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Victor Rios: How Can Mentors Guide Kids To Live Up To Their Full Potential?

Jun 29, 2018
Originally published on June 29, 2018 6:49 am

Part 4 of the TED Radio Hour episode Hidden Potential

About Victor Rios TED Talk

Victor Rios had dropped out of high school. But one teacher helped him turn his life around. Today, he's a sociologist who studies youth and the factors that nurture their potential.

About Victor Rios

Victor Rios is a professor of sociology at the University of California, Santa Barbara. Rios is the author of five books, including Punished: Policing The Lives Of Black And Latino Boys, and Human Targets: Schools, Police, And The Criminalization Of Latino Youth. He is also the creator of Project GRIT, Generating Resilience to Inspire Transformation, which works with educators to develop programs that can positively impact the lives of the young people they serve. Rios received his Ph.D. in comparative ethnic studies from University of California, Berkeley. He is still in touch with his high school mentor, Ms. Russ.

Copyright 2018 NPR. To see more, visit http://www.npr.org/.


It's the TED Radio Hour from NPR. I'm Guy Raz. And on the show today, Hidden Potential - ideas on recognizing the potential in people even when they can't picture it in themselves.

VICTOR RIOS: By age 16, I would tell myself essentially I'm either going to end up dead or in prison. There's really no other option.

RAZ: This is Victor Rios. Today he's a professor of sociology at UC Santa Barbara.

RIOS: There was moments where I would stand on street corners, and there were guys that would drive by and shoot at us. And instead of running, I would stand there waiting for them - for the bullets to hit me because I didn't care. I didn't care about my life.

RAZ: Can you tell me about where you grew up and how you grew up?

RIOS: Yes. Well, I grew up in Oakland, Calif. And I didn't have a father. He abandoned us before I was born. And my mother was scraping by to make ends meet. I remember being a little kid, and we're at a park in Oakland. Calif. And it's a beautiful day. The sun is out. And we're having a great time, family time. And then it starts to get dark. And it starts to get cold. And I asked my mom, when are we going home? And she says to me, son, we're not going home. This is where we're sleeping tonight.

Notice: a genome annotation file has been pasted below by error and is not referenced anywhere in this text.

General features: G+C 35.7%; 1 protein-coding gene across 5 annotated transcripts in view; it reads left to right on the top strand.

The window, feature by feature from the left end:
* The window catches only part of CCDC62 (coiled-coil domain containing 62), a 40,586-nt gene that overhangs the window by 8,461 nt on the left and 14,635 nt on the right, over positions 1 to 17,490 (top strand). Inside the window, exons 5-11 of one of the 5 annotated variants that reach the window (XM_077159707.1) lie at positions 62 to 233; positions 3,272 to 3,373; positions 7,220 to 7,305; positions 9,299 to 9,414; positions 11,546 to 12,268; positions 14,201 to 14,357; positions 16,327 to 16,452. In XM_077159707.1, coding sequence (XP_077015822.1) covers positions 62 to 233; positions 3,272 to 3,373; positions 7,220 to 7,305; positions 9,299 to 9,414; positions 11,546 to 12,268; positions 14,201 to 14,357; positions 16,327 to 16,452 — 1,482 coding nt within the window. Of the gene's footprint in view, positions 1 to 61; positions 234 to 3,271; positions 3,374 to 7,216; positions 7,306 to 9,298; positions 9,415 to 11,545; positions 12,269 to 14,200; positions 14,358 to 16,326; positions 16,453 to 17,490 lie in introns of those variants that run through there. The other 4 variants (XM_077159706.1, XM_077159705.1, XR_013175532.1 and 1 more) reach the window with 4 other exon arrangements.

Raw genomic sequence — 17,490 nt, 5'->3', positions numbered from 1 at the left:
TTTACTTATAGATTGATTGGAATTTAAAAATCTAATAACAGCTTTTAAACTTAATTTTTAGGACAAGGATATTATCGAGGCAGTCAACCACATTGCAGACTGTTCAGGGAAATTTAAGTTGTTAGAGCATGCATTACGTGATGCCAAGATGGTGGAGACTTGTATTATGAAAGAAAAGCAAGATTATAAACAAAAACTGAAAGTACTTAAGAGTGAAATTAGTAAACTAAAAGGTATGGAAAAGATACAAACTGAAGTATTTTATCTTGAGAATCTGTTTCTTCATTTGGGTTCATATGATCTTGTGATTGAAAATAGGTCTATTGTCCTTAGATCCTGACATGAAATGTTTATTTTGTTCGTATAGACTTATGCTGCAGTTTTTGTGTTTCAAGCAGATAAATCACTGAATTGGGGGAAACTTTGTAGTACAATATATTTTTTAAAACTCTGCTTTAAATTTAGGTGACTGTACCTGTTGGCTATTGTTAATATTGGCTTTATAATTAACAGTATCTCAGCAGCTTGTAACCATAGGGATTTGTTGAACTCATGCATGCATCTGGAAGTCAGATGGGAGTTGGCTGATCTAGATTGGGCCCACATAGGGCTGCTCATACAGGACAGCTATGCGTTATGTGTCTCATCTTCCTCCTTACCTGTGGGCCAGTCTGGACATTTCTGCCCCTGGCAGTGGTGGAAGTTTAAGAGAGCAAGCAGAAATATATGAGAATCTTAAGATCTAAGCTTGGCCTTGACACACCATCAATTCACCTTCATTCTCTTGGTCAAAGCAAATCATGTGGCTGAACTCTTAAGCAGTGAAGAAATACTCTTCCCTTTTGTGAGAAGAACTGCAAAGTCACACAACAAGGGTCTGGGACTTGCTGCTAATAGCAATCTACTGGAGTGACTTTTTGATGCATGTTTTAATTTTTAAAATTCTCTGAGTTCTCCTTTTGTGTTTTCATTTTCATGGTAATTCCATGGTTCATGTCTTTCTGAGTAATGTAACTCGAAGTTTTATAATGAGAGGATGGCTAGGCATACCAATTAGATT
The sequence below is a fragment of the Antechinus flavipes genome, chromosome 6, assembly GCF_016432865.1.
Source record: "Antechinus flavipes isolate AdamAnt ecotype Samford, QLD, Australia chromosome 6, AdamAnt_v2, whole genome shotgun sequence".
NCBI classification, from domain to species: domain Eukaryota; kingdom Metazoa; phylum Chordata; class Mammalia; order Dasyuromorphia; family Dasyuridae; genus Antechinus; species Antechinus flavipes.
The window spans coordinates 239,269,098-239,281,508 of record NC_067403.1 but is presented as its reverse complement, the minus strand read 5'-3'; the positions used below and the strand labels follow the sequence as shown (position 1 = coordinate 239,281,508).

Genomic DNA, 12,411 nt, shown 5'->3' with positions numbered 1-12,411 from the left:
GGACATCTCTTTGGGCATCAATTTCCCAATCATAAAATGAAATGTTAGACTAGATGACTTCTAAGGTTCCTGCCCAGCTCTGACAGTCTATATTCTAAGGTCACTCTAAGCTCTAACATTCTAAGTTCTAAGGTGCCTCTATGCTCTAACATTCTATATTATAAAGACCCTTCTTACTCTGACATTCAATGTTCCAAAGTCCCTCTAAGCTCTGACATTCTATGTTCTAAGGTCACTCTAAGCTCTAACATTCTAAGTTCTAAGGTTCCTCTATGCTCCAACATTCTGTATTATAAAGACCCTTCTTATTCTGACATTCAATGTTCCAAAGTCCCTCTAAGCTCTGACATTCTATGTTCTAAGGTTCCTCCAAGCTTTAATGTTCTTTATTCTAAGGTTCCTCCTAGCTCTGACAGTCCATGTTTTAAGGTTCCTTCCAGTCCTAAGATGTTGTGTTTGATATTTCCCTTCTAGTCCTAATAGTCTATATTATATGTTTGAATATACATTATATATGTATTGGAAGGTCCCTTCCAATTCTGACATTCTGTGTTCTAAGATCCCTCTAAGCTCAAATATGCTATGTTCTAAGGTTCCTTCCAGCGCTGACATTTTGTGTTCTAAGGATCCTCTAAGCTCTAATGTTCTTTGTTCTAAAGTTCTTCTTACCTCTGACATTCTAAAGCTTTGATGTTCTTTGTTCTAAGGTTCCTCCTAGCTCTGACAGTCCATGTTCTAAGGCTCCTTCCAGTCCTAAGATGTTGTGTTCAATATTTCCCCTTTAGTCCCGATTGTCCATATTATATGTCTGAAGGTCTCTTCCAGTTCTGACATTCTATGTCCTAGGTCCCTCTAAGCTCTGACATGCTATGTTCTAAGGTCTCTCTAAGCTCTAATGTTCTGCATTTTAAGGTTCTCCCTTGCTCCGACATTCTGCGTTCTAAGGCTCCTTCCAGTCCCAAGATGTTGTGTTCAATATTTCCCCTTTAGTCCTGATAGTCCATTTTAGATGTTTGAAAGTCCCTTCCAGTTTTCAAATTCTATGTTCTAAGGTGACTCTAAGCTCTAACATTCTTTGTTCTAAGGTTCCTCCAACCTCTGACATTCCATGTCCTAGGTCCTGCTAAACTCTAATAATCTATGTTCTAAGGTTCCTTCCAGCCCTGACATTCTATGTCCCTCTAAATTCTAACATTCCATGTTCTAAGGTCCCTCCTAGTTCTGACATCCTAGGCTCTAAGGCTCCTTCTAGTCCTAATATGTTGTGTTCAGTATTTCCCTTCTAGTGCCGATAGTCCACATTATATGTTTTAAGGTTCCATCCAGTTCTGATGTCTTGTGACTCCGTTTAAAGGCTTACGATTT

And so being poor as a child, being homeless at times, not having a father, experiencing insurmountable amounts of violence - seeing, for example, my best friend shot and killed. So by the time I turned into a teenager, I was becoming a juvenile delinquent, dropping out of high school. And I didn't know who to turn to. But I had a teacher that cared for me dearly. And she would always tell me, Victor, when you're ready to change, I'll be here for you.


RIOS: I wasn't ready.

RAZ: Here's Victor Rios on the TED stage.


RIOS: But she understood one basic principle about young people like me. We're like oysters. We're only going to open up when we're ready. And if you're not there when we're ready, we're going to clam back up. Mrs. Russ was there for me. She respected my community, my people, my family. I told her a story about my uncle Ruben. He would take me to work with him because I was broke, and he knew I needed some money.

He collected glass bottles for a living. Four in the morning on a school day, we'd throw the glass bottles in the back of his van. And the bottles would break. And my hands and arms would start to bleed. And my tennis shoes and pants would get all bloody. And I was terrified and in pain. And I would stop working. And my uncle, he would look at me in the eyes, and he would say to me, (speaking Spanish). We're searching for a better life. We're trying to make something out of nothing.

Mrs. Russ listened to my story, welcomed it into the classroom and said, Victor, this is your power. This is your potential. Your family, your culture, your community have taught you a hard work ethic, and you will use it to empower yourself in the academic world so you can come back and empower your community. With Mrs. Russ' help, I ended up returning to school. I even finished my credits on time and graduated with my class.


RIOS: But Mrs. Russ said to me right before graduation, Victor, I'm so proud of you. I knew you could do it. And now it's time to go to college.